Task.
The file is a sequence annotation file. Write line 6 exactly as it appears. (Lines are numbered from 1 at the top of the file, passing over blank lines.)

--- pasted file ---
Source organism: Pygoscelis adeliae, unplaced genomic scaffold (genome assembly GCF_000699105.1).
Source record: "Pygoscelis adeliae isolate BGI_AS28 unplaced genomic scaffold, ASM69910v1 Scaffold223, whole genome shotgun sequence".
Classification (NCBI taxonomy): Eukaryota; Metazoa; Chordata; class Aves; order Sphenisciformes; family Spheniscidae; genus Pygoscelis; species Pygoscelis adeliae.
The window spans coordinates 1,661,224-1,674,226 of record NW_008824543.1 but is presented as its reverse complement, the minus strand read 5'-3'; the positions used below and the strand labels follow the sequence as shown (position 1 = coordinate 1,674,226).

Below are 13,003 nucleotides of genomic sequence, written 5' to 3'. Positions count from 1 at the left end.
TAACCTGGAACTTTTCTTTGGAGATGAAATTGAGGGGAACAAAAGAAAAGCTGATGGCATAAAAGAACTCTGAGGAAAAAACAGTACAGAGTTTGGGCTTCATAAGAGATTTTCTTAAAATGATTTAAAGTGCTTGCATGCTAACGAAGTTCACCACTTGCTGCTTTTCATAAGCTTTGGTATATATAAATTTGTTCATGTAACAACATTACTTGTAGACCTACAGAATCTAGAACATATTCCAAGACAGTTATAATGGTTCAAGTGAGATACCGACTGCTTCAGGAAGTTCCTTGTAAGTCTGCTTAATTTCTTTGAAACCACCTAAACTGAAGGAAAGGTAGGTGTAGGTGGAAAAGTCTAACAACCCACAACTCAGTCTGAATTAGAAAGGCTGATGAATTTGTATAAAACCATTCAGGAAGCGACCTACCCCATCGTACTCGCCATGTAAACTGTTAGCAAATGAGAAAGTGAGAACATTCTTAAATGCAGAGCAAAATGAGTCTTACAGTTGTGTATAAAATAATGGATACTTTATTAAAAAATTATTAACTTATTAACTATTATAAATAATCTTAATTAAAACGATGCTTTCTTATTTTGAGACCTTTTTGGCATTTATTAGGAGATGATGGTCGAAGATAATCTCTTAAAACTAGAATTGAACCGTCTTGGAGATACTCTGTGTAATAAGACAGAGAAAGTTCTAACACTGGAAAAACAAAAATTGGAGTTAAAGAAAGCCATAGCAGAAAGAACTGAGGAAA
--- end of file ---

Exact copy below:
TAACCTGGAACTTTTCTTTGGAGATGAAATTGAGGGGAACAAAAGAAAAGCTGATGGCATAAAAGAACTCTGAGGAAAAAACAGTACAGAGTTTGGGCTTCATAAGAGATTTTCTTAAAATGATTTAAAGTGCTTGCATGCTAACGAAGTTCACCACTTGCTGCTTTTCATAAGCTTTGGTATATATAAATTTGTTCATGTAACAACATTACTTGTAGACCTACAGAATCTAGAACATATTCCAAGACAGTTATAATGGTTCAAGTGAGATACCGACTGCTTCAGGAAGTTCCTTGTAAGTCTGCTTAATTTCTTTGAAACCACCTAAACTGAAGGAAAGGTAGGTGTAGGTGGAAAAGTCTAACAACCCACAACTCAGTCTGAATTAGAAAGGCTGATGAATTTGTATAAAACCATTCAGGAAGCGACCTACCCCATCGTACTCGCCATGTAAACTGTTAGCAAATGAGAAAGTGAGAACATTCTTAAATGCAGAGCAAAATGAGTCTTACAGTTGTGTATAAAATAATGGATACTTTATTAAAAAATTATTAACTTATTAACTATTATAAATAATCTTAATTAAAACGATGCTTTCTTATTTTGAGACCTTTTTGGCATTTATTAGGAGATGATGGTCGAAGATAATCTCTTAAAACTAGAATTGAACCGTCTTGGAGATACTCTGTGTAATAAGACAGAGAAAGTTCTAACACTGGAAAAACAAAAATTGGAGTTAAAGAAAGCCATAGCAGAAAGAACTGAGGAAA